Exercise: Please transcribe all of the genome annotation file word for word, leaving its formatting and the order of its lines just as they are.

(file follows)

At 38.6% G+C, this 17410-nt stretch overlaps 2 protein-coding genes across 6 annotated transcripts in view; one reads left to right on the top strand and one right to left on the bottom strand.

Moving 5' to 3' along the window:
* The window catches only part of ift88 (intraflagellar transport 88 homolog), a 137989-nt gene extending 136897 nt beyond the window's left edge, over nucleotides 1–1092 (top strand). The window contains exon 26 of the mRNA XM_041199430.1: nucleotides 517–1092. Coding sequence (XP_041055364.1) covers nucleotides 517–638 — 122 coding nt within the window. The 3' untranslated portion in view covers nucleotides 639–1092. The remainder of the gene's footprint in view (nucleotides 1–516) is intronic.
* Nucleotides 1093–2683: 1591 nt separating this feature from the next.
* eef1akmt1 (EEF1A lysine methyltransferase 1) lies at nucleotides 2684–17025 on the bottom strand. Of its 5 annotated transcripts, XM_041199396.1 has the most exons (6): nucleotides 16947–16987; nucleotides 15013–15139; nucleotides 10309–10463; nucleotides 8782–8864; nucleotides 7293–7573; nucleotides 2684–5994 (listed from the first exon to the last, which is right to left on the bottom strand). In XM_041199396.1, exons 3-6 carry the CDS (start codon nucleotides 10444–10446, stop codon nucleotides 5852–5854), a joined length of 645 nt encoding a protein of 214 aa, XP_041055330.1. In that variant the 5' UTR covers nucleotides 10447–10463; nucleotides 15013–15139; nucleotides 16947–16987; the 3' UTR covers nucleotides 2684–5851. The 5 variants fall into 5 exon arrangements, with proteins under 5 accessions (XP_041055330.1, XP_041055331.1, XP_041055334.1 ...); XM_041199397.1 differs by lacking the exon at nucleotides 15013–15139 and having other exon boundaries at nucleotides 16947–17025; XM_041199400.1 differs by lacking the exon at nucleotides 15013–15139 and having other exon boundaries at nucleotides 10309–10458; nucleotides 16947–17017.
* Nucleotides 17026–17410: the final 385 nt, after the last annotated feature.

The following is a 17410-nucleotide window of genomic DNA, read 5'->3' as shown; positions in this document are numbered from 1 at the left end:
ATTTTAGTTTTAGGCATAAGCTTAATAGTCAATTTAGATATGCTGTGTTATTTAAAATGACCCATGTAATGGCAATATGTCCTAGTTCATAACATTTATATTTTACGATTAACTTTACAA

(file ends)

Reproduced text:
At 38.6% G+C, this 17410-nt stretch overlaps 2 protein-coding genes across 6 annotated transcripts in view; one reads left to right on the top strand and one right to left on the bottom strand.

Moving 5' to 3' along the window:
* The window catches only part of ift88 (intraflagellar transport 88 homolog), a 137989-nt gene extending 136897 nt beyond the window's left edge, over nucleotides 1–1092 (top strand). The window contains exon 26 of the mRNA XM_041199430.1: nucleotides 517–1092. Coding sequence (XP_041055364.1) covers nucleotides 517–638 — 122 coding nt within the window. The 3' untranslated portion in view covers nucleotides 639–1092. The remainder of the gene's footprint in view (nucleotides 1–516) is intronic.
* Nucleotides 1093–2683: 1591 nt separating this feature from the next.
* eef1akmt1 (EEF1A lysine methyltransferase 1) lies at nucleotides 2684–17025 on the bottom strand. Of its 5 annotated transcripts, XM_041199396.1 has the most exons (6): nucleotides 16947–16987; nucleotides 15013–15139; nucleotides 10309–10463; nucleotides 8782–8864; nucleotides 7293–7573; nucleotides 2684–5994 (listed from the first exon to the last, which is right to left on the bottom strand). In XM_041199396.1, exons 3-6 carry the CDS (start codon nucleotides 10444–10446, stop codon nucleotides 5852–5854), a joined length of 645 nt encoding a protein of 214 aa, XP_041055330.1. In that variant the 5' UTR covers nucleotides 10447–10463; nucleotides 15013–15139; nucleotides 16947–16987; the 3' UTR covers nucleotides 2684–5851. The 5 variants fall into 5 exon arrangements, with proteins under 5 accessions (XP_041055330.1, XP_041055331.1, XP_041055334.1 ...); XM_041199397.1 differs by lacking the exon at nucleotides 15013–15139 and having other exon boundaries at nucleotides 16947–17025; XM_041199400.1 differs by lacking the exon at nucleotides 15013–15139 and having other exon boundaries at nucleotides 10309–10458; nucleotides 16947–17017.
* Nucleotides 17026–17410: the final 385 nt, after the last annotated feature.

The following is a 17410-nucleotide window of genomic DNA, read 5'->3' as shown; positions in this document are numbered from 1 at the left end:
ATTTTAGTTTTAGGCATAAGCTTAATAGTCAATTTAGATATGCTGTGTTATTTAAAATGACCCATGTAATGGCAATATGTCCTAGTTCATAACATTTATATTTTACGATTAACTTTACAA